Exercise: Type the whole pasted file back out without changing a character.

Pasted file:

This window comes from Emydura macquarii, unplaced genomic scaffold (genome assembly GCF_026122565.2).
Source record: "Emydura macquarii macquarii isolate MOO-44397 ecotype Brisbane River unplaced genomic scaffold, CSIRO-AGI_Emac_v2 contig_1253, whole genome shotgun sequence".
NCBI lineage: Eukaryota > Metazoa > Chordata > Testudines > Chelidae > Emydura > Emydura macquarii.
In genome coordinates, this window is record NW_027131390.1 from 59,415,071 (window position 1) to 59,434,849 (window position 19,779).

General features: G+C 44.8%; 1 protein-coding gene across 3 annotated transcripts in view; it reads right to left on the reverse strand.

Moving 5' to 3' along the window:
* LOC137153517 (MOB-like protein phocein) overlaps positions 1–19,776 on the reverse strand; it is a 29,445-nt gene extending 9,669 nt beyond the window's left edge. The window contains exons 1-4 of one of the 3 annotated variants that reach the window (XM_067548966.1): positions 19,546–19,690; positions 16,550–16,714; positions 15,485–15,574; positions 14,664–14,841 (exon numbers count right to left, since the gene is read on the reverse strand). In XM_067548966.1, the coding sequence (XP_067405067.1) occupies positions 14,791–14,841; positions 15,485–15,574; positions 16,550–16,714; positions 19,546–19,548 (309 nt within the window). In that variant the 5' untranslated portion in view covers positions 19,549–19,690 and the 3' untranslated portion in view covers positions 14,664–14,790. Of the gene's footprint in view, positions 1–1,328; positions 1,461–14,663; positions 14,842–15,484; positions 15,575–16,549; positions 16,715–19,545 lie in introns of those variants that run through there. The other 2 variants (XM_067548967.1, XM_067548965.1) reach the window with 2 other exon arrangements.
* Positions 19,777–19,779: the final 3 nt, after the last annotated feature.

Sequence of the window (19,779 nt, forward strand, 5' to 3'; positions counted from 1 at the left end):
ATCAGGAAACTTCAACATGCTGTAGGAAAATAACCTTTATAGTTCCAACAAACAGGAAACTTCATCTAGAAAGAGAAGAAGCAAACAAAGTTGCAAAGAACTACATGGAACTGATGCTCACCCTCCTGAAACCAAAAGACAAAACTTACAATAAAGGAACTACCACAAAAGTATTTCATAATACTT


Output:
This window comes from Emydura macquarii, unplaced genomic scaffold (genome assembly GCF_026122565.2).
Source record: "Emydura macquarii macquarii isolate MOO-44397 ecotype Brisbane River unplaced genomic scaffold, CSIRO-AGI_Emac_v2 contig_1253, whole genome shotgun sequence".
NCBI lineage: Eukaryota > Metazoa > Chordata > Testudines > Chelidae > Emydura > Emydura macquarii.
In genome coordinates, this window is record NW_027131390.1 from 59,415,071 (window position 1) to 59,434,849 (window position 19,779).

General features: G+C 44.8%; 1 protein-coding gene across 3 annotated transcripts in view; it reads right to left on the reverse strand.

Moving 5' to 3' along the window:
* LOC137153517 (MOB-like protein phocein) overlaps positions 1–19,776 on the reverse strand; it is a 29,445-nt gene extending 9,669 nt beyond the window's left edge. The window contains exons 1-4 of one of the 3 annotated variants that reach the window (XM_067548966.1): positions 19,546–19,690; positions 16,550–16,714; positions 15,485–15,574; positions 14,664–14,841 (exon numbers count right to left, since the gene is read on the reverse strand). In XM_067548966.1, the coding sequence (XP_067405067.1) occupies positions 14,791–14,841; positions 15,485–15,574; positions 16,550–16,714; positions 19,546–19,548 (309 nt within the window). In that variant the 5' untranslated portion in view covers positions 19,549–19,690 and the 3' untranslated portion in view covers positions 14,664–14,790. Of the gene's footprint in view, positions 1–1,328; positions 1,461–14,663; positions 14,842–15,484; positions 15,575–16,549; positions 16,715–19,545 lie in introns of those variants that run through there. The other 2 variants (XM_067548967.1, XM_067548965.1) reach the window with 2 other exon arrangements.
* Positions 19,777–19,779: the final 3 nt, after the last annotated feature.

Sequence of the window (19,779 nt, forward strand, 5' to 3'; positions counted from 1 at the left end):
ATCAGGAAACTTCAACATGCTGTAGGAAAATAACCTTTATAGTTCCAACAAACAGGAAACTTCATCTAGAAAGAGAAGAAGCAAACAAAGTTGCAAAGAACTACATGGAACTGATGCTCACCCTCCTGAAACCAAAAGACAAAACTTACAATAAAGGAACTACCACAAAAGTATTTCATAATACTT